This family has become a household name in the business. Spanning five generations and dating back to 1894, the family matriarch, Ed, traveled 33 miles by horse and buggy to purchase the farm’s first herd sire. This operation is meticulous in its record-keeping, collecting a variety of performance indicators such as calving ease and birth weight while also scoring the dams on udder quality, mothering ability, and disposition among other key performance measures. They take pride in balancing the use of technology, such as AI synchronization protocols, with keeping commercial cattlemen ideals top priority where each animal is expected to earn their keep. The implementation of waterways, headlands and terraces on crop ground are prioritized to diminish soil erosion. Trees are planted to support air quality, provide windbreaks and shade for the cattle. They’re big believers in utilizing cover crops and implementing wildlife habitats on land not suitable for crop production. If you peruse their website, it offers a thorough explanation of how they operate. This is what they had to say, “We like to consider ourselves stewards of the land and believe that it’s our responsibility to do our part to ensure our soil is fertile and prosperous for future generations.” It’s the culmination of these efforts that led to their selection for the 1996 ESAP award. If you’re from Southwest Iowa you’re probably familiar with their “Good Doin Bulls.” Congratulations to Wiese and Sons from Manning, Iowa.
Iowa is the home to a robust live auction system facilitated by the work of auction markets across the state. This award category recognizes the auction markets for the work done to support the BQA program. This year’s award winner purchased the market in 2016 from the previous owners and shared, “It’s always something we’ve wanted to do. We just love the cattle industry, it’s a great business to be in.” He goes on to say, “Some of the greatest cattle in the country come through [here], and that says a lot about the business and surrounding communities.” These owners have gone above and beyond to work alongside BQA educator Denise Schwab to provide opportunities for producers to access BQA certification opportunities. They’ve hosted several BQA certification programs at the market and actively support the tenets of the program. IBIC would like to congratulate Todd and Karen Bergfeld of Cascade Livestock Auction for their outstanding work.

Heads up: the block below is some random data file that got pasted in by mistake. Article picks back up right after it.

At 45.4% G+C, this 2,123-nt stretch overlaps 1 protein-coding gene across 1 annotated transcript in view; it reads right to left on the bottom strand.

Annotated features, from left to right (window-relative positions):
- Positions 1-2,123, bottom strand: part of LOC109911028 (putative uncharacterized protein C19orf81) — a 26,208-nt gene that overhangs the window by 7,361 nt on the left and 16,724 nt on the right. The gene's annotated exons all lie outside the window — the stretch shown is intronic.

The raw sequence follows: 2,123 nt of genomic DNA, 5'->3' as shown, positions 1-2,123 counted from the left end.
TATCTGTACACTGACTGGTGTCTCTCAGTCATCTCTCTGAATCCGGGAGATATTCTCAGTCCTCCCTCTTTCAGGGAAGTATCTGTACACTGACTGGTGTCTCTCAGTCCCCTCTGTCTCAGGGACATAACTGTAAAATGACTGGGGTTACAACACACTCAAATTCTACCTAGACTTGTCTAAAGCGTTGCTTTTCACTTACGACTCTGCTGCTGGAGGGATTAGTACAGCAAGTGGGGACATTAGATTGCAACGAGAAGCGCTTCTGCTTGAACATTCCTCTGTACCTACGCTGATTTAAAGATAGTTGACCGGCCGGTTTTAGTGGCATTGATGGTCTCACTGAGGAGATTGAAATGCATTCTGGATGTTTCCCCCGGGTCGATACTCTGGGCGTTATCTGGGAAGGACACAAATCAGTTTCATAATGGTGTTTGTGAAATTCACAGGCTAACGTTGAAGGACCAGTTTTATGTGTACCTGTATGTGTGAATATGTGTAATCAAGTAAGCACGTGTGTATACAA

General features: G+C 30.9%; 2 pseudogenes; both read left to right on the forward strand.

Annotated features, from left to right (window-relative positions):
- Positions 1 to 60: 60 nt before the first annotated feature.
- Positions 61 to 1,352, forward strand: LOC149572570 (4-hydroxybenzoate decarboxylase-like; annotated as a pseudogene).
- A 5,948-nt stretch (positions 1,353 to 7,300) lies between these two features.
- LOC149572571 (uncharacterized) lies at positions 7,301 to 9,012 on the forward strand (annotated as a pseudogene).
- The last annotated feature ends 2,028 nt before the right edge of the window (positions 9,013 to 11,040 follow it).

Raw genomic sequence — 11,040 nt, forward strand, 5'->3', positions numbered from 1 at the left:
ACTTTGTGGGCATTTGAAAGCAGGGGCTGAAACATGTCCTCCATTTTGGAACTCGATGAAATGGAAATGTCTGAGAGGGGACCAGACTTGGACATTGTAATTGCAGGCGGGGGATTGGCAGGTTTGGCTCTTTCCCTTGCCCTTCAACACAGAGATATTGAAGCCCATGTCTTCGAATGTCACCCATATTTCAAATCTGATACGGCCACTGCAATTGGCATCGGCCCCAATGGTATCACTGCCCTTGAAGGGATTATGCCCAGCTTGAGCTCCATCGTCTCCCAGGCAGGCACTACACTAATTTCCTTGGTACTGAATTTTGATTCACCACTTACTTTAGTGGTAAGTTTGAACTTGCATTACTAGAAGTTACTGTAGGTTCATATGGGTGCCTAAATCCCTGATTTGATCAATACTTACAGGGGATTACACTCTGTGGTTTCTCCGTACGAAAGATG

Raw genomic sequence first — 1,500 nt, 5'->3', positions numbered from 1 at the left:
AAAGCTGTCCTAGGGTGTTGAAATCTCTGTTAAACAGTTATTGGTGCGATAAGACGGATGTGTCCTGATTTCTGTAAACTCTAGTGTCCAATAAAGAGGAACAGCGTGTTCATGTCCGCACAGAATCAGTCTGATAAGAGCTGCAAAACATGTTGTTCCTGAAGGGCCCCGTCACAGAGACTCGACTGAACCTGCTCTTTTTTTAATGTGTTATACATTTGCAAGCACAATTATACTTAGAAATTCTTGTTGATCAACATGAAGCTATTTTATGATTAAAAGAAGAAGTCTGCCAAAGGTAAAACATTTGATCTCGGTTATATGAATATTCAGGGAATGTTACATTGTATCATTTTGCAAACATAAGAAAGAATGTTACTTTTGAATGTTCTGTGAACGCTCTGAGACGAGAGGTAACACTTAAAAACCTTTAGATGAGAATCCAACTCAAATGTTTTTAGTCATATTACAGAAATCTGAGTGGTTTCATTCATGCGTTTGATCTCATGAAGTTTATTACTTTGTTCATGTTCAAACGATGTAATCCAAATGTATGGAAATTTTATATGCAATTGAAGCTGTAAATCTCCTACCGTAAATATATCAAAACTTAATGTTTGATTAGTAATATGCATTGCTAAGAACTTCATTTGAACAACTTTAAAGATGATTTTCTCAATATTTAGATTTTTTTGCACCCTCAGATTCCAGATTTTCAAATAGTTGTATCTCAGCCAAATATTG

For additional information on the awards or the Iowa BQA program, please visit www.iabeef.org.
About the Iowa Beef Industry Council: The Iowa Beef Industry Council is funded by the $1.50-per-head beef checkoff. Checkoff dollars are invested in beef promotion, consumer information, research, industry information and foreign market development, all with the purpose of strengthening beef demand. For more information, visit www.iabeef.org.